Priya and Amit are saving money for their dream property for a long time. But now they are almost desperate to move into their own house so as to nullify rental expense. However, ready-to-move-in properties available in the desired locations are out of their budget. And they do not want to put in their savings in under-construction property. What should Priya and Amit do?
Them and many such young home buyers tend to overlook one very important segment of residential real estate market while house hunting and that is the market of resale properties. Such properties not only rule out the uncertainties that come with an under-construction property but also help in saving rental expense as the buyer can immediately shift in them.
What Is Difference Between Ready-to-Move-In and Resale Property?
Ready-to-move-in homes are the ready for possession properties that the buyers buy directly from the developer. Resale properties are the ones bought by buyers or investors earlier and are now up for sale.
At the same time, resale property is usually cheaper than the ready-to-move-in homes offered by the developers as the builder usually increases the pricing with time but investors who had bought the property earlier are often to ready to sell it off at a much lesser price.
Benefits of Buying Resale Property
While looking for a house to buy, one should not ignore the resale properties as they come with their own set of benefits as compared to under-construction and ready-to-move-in homes:
- Zero Wait:
You will not have to wait eagerly for the possession of the property. You will be able to move in once the required paperwork is done.
- Cheaper Price:
Chances are very high that you will be able to get the similar property in the same project at a much cheaper price if you are ready to go for resale properties. Several investors offer good and attractive deals to sell off the home while developers increase price with time.
Precautions to Be Taken While Buying Resale Property
It may sound lucrative, but resale property comes with its own set of drawbacks. However, they can be ruled out if following precautions are taken:
- Double Check Docs:
Ensure that the documents being provided to you are not color photocopies. Seek advice only from authentic source such as your bank or may be hire a lawyer and get the property documents double checked.
- Check Authenticity:
If you are buying a developer’s property which is for resale, but the possession hasn’t been given, then it’s easy to cross-check the authenticity by a simple visit to the developer’s office. In case of delivered units, you need to ensure that the seller is actually the true owner of the property.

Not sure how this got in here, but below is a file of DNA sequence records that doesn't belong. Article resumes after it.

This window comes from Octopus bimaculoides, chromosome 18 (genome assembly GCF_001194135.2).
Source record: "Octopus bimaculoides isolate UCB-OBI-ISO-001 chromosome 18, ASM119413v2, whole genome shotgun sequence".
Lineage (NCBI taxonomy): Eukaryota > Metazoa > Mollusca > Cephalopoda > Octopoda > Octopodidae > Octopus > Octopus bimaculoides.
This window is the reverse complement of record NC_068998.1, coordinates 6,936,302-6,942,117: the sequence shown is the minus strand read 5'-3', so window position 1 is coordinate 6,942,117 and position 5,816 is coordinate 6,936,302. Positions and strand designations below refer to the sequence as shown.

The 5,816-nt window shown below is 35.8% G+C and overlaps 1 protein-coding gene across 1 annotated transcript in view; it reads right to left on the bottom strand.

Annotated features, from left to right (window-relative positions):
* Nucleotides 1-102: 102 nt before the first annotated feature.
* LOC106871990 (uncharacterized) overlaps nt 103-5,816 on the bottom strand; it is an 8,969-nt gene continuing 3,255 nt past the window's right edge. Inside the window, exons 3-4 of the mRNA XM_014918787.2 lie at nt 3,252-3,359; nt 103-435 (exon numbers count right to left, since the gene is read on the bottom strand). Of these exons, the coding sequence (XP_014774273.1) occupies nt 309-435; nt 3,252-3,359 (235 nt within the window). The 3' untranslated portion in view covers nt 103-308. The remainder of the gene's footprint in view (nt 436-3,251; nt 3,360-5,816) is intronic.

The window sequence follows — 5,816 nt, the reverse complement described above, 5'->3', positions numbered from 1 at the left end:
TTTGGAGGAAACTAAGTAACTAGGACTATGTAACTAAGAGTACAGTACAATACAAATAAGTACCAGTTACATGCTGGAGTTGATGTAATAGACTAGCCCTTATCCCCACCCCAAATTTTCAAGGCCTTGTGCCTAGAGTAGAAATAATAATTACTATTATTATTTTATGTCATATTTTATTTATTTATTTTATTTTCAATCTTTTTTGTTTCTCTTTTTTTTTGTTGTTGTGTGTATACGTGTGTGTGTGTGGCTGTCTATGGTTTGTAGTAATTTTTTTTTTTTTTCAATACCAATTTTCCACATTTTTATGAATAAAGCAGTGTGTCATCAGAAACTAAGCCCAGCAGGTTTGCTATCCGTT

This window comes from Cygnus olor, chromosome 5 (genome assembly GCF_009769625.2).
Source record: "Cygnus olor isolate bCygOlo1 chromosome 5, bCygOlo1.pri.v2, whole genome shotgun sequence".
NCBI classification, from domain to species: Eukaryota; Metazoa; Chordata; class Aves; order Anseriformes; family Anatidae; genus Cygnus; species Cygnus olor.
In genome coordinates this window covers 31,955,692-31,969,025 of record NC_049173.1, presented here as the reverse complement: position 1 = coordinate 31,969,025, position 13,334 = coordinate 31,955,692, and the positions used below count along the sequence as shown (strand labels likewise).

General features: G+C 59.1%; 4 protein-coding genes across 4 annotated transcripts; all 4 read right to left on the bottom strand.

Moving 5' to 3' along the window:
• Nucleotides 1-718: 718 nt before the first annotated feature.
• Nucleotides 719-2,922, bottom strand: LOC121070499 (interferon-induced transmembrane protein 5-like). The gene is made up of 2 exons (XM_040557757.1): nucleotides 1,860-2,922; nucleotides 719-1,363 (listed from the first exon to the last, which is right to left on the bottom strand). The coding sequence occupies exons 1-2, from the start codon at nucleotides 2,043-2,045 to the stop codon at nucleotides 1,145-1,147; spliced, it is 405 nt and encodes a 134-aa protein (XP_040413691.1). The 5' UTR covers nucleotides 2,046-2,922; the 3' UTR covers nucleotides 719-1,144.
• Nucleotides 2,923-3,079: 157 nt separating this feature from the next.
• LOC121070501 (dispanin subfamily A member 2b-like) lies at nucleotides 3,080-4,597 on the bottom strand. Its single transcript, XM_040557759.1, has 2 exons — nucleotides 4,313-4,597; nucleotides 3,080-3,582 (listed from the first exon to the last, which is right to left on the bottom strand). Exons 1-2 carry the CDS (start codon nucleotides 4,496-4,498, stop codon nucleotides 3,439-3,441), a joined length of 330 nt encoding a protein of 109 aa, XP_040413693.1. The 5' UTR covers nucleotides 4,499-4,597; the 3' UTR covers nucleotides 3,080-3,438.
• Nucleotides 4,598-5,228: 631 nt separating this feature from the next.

- No Encumbrance Certificate:
Make sure to get no encumbrance certificate to find the true title holder of the property and whether it is mortgaged to any financier or not. Get hold of all tax papers as well.
- Internet Search:
Make full use of internet to search for the true owner and any liability of a property.
“In case of delivered units, one needs to do the internet search as properties are now uploaded on the website of the authorities under whose purview it falls,” Zeebiz quoted Rakesh Yadav, CMD, Antriksh India Group, as saying. “So, an internet search would be enough to give the initial details that a home buyer can get on his or her own.”
- Pending Dues:
Check for any pending dues to the society, RWA or against the house which you might end up paying later.
- Mortgaged Property:
In case the property is mortgaged, the owner needs to give an undertaking to the bank that he has agreed to give property documents to the buyer upon the home loan foreclosure.
- Absence of Clear Ownership:
Extra precaution needs to be taken in cases of old properties or those have changed hands many a times in the past. It is better to stay away from the property where the chain of documentation is broken or not clear.
- Old Property:
Going for very old resale property is not a very good idea. Not only getting a home loan on a property more than 20 years old might be a bit difficult, chances are high that such a property is never formally registered. Registering the property now will put onus of paying the stamp duty in arrears on you.